Old Wine, New Skin? An Analysis of Egypt's New Constitution

Pope Tawadros II voting on Egyptian referendum
Pope Tawadros II, pope of the Coptic Orthodox church, casts his vote in a referendum on the new Egyptian constitution at a polling station in Cairo Tuesday. (Reuters/Mohamed Abd El Ghany)

For the second time in 13 months, Egyptians have approved a new constitution. Compared to the constitution they just tossed aside, the new charter promises Christians a stronger standing and better representation than ever in the history of the Arab Republic. Coptic Pope Tawadros II and other Christian leaders endorsed it.

After the brief but disastrous rule of the Muslim Brotherhood, the new constitution is cause for optimism, to be sure, but the document by itself won’t change the situation for Christians in Egypt.

Like other national charters, it announces principles of religious freedom. But Egypt also needs lawmakers and judges who establish and interpret laws in line with the constitution’s ideals. Here, the future is not as clear: The new constitution promises Christians a place in its legislative assemblies, for example, but not in its courts.

Even so, early returns indicate the new constitution has won overwhelming approval, even as many of the supporters of the former Islamist regime of the Muslim Brotherhood and ousted president Mohammed Morsi sat out the vote in protest.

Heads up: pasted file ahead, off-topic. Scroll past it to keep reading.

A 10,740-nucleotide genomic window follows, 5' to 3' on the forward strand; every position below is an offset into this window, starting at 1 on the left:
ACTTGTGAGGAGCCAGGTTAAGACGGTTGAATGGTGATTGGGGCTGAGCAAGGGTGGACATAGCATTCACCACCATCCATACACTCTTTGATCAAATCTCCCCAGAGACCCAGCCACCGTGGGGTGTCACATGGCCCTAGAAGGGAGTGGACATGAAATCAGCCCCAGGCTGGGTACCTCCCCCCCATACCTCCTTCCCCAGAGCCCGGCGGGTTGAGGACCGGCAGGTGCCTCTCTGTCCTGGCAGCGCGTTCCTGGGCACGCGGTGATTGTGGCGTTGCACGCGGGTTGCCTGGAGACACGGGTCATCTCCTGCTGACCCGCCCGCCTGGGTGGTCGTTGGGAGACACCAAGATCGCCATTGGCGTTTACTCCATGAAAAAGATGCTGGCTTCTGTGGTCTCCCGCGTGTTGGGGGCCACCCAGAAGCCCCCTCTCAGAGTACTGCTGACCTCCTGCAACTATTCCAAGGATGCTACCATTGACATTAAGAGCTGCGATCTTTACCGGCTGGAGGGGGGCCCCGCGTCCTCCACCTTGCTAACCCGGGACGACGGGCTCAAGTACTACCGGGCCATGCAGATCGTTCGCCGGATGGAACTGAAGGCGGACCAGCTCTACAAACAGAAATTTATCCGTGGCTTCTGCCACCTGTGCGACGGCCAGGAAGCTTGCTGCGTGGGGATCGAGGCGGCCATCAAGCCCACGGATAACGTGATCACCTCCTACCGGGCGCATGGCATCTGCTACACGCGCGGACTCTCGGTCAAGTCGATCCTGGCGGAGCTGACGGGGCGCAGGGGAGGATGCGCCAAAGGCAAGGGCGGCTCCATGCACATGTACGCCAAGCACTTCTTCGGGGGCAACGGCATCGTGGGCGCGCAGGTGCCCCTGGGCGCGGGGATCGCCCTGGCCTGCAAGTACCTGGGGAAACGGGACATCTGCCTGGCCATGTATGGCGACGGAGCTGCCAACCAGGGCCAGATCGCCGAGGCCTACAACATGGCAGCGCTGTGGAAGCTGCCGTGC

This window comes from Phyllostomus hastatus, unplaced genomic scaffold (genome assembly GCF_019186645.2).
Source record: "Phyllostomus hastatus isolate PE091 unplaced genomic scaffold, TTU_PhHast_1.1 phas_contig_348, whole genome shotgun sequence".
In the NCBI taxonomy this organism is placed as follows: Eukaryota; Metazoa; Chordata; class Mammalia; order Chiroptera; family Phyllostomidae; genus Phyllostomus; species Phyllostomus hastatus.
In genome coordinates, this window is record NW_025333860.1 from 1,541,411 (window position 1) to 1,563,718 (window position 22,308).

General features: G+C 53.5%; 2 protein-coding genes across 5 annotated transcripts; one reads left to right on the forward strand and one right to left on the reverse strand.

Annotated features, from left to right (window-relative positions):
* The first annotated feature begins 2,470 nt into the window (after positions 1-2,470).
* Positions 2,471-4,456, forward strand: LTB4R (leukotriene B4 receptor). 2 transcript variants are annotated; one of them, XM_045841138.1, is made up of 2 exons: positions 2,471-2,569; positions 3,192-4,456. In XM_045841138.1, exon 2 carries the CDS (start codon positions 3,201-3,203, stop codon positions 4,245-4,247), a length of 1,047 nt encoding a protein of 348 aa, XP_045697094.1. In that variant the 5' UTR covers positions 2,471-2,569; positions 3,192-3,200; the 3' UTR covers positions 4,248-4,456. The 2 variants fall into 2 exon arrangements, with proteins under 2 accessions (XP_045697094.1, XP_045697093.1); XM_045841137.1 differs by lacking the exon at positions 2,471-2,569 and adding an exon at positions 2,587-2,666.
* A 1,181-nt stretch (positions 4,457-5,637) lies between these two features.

Egypt’s new constitution represents yet another swing of the pendulum since the revolution of 2011 that toppled autocrat President Hosni Mubarak. The Muslim Brotherhood mobilized 13 million voters in June 2012 to elect Morsi, who supervised work on a new constitution. Work on the document lagged as frustrated Christians and other liberal elements dropped out of the Islamist-dominated drafting assembly. Late in 2012, Morsi ordered the remaining delegates to finish their work in one night, and pushed the draft out for a quick vote.

Widespread anti-Morsi protests backed the military’s removal of the president in July. The Muslim Brotherhood was outlawed, and work began on a new constitution.

The new charter reflects the desire to undo Muslim Brotherhood influence, and expresses an ultra-nationalism that idealizes the army as the protector of the people’s will. As many Egyptians pointed out, voting in favor of the new constitution was an endorsement of the June 2012 revolution that drove out Morsi.

The new constitution is a nationalist project intended to counter the Brotherhood’s Islamist policies and focuses on the unity of the Egyptian people, bringing together Islam’s crescent and Christianity’s cross. Consequently, supporters of the revolution would have been seen as traitors to the nationalist cause if they had voted against the document.

Highlighting the government’s appeal to national unity, Egypt’s interim president Adly Mansour visited the Coptic Papal Seat at Saint Mark’s Cathedral, the first Egyptian head of state to do so in more than 40 years. This gesture did not go unnoticed; Pope Tawadros endorsed the new constitution and urged Copts to vote in favor of it.